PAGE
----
The British Government left Saudi Arabia off a list of thirty countries to be challenged by diplomats over their continued use of the death penalty - despite executing over 90 people a year.
The Kingdom is the only major death penalty state to be omitted from a 20-page Foreign Office document setting out the UK’s five-year strategy to reduce the use of executions around the world.
Among the countries given a greater priority were Barbados Singapore and Jordan that between them passed less than ten death sentences in 2014.
Human rights groups and opposition politicians have expressed concern that ministers left the notoriously sensitive Saudi regime off the list to safeguard billions of pounds of defence contracts and security co-operation.
The Liberal Democrat leader Tim Farron said the time had come to “shine a light” into the “shady corners” of the UK relationship with the Saudi regime.
The Foreign Office minister Tobias Ellwood would only express the UK’s “disappointment” at the 47 executions carried out by Saudi Arabia at the end of last week.
The UK strategy, which was written in 2011, sets out what it describes as a list of “priority countries” where British diplomats would be “encouraged” to “proactively drive forward” and “make progress” towards the UK’s ultimate goal of abolishing the death penalty over five years.
It lists China, Iran, Belarus, the US and the Caribbean as the countries where most effort should be focused but goes on to list another 25 countries that have “been identified where posts should also be working towards” reducing the use of the death penalty.
But Saudi Arabia does not appear on either list despite having one of the worst human rights records in the Middle East.
Maya Foa, Director of the death penalty team at international human rights organisation Reprieve said it was a “shocking” omission.
“Saudi Arabia has consistently ranked in the world’s top five executioners, and a large proportion of beheadings carried out in the country have been for non-violent offences, including protest,” she said.
“It is shocking that the Kingdom was absent from the countries targeted by the UK’s death penalty strategy over the past five years, when every other major executioner in the world – China, Iran, Iraq, the US and Pakistan – was included.”
Amnesty International’s Head of Policy Allan Hogarth said it was “astonishing” omission.
“We’ve become increasingly alarmed that the UK government has been bending over backwards to avoid criticising Saudi Arabia’s appalling human rights record,” he said.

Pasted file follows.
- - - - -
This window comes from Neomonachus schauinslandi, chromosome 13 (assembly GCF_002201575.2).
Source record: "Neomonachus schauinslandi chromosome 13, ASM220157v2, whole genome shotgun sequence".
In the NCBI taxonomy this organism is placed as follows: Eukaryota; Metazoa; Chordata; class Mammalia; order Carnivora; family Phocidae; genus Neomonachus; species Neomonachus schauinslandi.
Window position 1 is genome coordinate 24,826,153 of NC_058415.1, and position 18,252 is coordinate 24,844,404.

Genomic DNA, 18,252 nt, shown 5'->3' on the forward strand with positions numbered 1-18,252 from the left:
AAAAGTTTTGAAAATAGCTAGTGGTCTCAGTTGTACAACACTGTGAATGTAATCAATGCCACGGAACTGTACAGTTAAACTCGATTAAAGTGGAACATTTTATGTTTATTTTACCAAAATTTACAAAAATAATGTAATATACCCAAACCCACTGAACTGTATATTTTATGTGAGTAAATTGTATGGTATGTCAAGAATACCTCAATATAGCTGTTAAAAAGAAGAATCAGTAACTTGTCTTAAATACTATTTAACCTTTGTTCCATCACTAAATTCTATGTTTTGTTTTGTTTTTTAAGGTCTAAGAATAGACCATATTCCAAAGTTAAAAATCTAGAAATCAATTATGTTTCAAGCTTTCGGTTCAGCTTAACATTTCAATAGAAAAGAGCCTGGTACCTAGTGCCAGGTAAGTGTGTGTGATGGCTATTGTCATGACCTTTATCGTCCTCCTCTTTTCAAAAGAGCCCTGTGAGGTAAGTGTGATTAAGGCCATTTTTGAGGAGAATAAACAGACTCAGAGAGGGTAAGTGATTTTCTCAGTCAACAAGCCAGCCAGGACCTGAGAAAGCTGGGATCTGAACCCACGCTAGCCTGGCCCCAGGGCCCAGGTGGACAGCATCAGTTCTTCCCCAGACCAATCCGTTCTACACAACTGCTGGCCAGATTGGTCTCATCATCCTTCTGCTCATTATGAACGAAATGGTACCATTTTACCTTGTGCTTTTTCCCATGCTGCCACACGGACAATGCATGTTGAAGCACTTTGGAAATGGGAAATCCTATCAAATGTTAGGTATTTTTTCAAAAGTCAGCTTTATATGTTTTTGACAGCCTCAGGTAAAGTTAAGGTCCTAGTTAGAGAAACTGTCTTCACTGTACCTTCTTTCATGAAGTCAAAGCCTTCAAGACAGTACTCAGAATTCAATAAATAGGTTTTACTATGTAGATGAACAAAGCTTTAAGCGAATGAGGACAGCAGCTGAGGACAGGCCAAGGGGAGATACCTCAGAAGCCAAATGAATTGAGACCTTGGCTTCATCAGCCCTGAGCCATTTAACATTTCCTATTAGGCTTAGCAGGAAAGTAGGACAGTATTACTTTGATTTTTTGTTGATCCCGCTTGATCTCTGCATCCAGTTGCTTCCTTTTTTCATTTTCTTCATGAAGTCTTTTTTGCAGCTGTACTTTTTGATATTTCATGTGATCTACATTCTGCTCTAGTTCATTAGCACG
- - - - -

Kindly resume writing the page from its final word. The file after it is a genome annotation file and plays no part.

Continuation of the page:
“Ministers are always harping on about how their ‘engaged’ relationship with Riyadh means they can talk ‘frankly’ on issues like human rights, but what do these conversations actually consist of and what have they ever achieved? Apparently very little.
“It’s time the government reviewed its approach to human rights in the Kingdom and adopted a far more robust stance.”
Tim Farron, leader of the Liberal Democrats added: “Saudi Arabia is a barbaric regime and the UK government must do more to stand up to them. The Government must not just write reports and accidentally miss them out due to worrying about diplomatic nicety, it should hold them to account.
“The Liberal Democrats have called for a debate into the UK - Saudi Arabia relations to try and shine a light into the shady corners of this relationship.”
But former foreign secretary Sir Malcolm Rifkind said that there were "a number of advantages" to Britain's relationship with Riyadh, including the provision of Saudi intelligence which had helped prevent terrorist plots.
“There are a number of circumstances where Saudi Arabia and the West have co-operated effectively on counter-terrorism,” he said.
“That has to be by far the single most important priority at this moment in time.”
David Cameron said that the UK condemned the death penalty in all circumstances and had made representations to the Saudi authorities on this occasion.
“Let me be clear - we condemn and do not support the death penalty in any circumstances and that includes Saudi Arabia,” he said.
“We always make representations on the death penalty and the Foreign Office ministers made it very clear on this occasion.”
A Saudi Justice Ministry spokesman told the BBC: “As a judicial power or judicial branch, we execute, or we apply, Sharia law according to the facts we see in front of us, irrespective of other influences, and that is what the judges are qualified on. They don't look to any other influences, they deal with the facts that they see in front of them.”
A Foreign Office spokeswoman said: “This document is a general policy guide from 2011, rather than a case by case list of countries where the death penalty is applied. A full list of countries of concerns was published in March 2015 in the Annual Human Rights Report, that includes Saudi Arabia and its use of the death penalty. The Government opposes the death penalty in all circumstances as a matter of principle and continues to raise concerns with the Saudi authorities at the highest levels.”
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